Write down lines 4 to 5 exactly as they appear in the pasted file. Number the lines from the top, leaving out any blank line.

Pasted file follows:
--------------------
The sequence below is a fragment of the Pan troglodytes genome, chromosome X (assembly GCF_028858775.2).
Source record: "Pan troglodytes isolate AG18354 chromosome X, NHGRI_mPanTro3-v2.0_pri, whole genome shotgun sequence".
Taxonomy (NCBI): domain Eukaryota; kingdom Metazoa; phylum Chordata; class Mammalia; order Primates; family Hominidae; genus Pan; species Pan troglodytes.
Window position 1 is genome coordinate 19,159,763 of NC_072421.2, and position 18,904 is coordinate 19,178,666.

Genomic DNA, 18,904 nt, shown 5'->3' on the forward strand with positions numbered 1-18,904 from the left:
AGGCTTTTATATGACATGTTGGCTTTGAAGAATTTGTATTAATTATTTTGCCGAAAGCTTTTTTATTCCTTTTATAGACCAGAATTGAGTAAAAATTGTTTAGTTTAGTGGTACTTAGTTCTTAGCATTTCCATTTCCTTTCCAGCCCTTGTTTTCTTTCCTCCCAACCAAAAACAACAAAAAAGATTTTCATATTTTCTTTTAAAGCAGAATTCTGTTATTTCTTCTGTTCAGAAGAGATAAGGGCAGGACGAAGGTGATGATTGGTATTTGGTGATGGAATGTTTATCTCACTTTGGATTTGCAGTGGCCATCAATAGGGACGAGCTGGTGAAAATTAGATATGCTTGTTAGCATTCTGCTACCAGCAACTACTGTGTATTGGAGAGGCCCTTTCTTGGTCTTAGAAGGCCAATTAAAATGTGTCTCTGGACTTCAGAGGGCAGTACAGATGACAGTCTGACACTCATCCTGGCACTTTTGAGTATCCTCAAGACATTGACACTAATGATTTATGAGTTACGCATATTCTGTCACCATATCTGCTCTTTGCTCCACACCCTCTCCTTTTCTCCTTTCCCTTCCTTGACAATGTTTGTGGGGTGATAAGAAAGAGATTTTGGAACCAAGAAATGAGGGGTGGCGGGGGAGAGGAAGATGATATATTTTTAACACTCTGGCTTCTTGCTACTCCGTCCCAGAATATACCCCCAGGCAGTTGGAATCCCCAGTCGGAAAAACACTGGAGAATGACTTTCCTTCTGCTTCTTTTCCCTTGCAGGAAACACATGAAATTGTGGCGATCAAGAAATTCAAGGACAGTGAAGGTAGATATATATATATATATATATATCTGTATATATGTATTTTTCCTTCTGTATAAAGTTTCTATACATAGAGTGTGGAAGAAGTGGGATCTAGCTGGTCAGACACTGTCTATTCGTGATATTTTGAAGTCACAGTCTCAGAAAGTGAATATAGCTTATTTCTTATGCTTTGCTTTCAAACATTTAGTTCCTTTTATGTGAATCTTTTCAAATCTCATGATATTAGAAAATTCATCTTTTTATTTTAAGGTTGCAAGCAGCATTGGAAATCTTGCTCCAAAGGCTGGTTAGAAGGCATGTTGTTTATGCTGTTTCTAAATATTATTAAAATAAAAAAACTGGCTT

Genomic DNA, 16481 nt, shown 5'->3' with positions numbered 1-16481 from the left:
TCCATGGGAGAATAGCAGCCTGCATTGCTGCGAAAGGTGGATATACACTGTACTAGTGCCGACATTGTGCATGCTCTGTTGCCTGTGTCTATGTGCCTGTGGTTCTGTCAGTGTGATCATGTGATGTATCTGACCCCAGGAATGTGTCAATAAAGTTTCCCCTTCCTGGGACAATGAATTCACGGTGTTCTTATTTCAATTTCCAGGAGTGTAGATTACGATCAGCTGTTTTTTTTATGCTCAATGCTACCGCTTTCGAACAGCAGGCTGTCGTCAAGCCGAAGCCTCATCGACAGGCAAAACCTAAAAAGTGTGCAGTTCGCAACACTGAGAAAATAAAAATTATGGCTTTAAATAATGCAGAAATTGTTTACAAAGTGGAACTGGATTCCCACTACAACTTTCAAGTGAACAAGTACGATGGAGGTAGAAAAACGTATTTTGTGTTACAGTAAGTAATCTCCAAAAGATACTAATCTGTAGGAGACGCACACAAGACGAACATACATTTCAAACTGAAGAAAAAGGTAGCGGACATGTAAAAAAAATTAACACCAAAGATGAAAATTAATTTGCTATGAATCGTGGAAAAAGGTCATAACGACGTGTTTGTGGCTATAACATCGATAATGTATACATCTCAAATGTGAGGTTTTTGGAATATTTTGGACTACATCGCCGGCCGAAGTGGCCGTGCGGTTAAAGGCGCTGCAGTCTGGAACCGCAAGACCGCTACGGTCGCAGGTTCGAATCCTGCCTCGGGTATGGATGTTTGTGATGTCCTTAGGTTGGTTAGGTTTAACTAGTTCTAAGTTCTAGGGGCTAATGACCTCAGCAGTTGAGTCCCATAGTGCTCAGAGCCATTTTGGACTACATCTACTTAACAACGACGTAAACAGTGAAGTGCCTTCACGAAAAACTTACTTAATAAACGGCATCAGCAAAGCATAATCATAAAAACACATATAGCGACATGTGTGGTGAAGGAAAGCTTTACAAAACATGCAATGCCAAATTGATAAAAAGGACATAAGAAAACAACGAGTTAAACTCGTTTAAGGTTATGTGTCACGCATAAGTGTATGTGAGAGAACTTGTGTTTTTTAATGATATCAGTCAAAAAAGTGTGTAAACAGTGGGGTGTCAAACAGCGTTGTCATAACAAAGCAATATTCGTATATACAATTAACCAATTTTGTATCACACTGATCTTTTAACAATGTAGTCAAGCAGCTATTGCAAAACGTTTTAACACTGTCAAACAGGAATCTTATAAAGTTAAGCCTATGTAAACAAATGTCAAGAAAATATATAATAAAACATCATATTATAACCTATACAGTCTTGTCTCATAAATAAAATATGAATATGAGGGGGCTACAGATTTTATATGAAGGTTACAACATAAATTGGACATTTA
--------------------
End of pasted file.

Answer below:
Window position 1 is genome coordinate 19,159,763 of NC_072421.2, and position 18,904 is coordinate 19,178,666.

Genomic DNA, 18,904 nt, shown 5'->3' on the forward strand with positions numbered 1-18,904 from the left: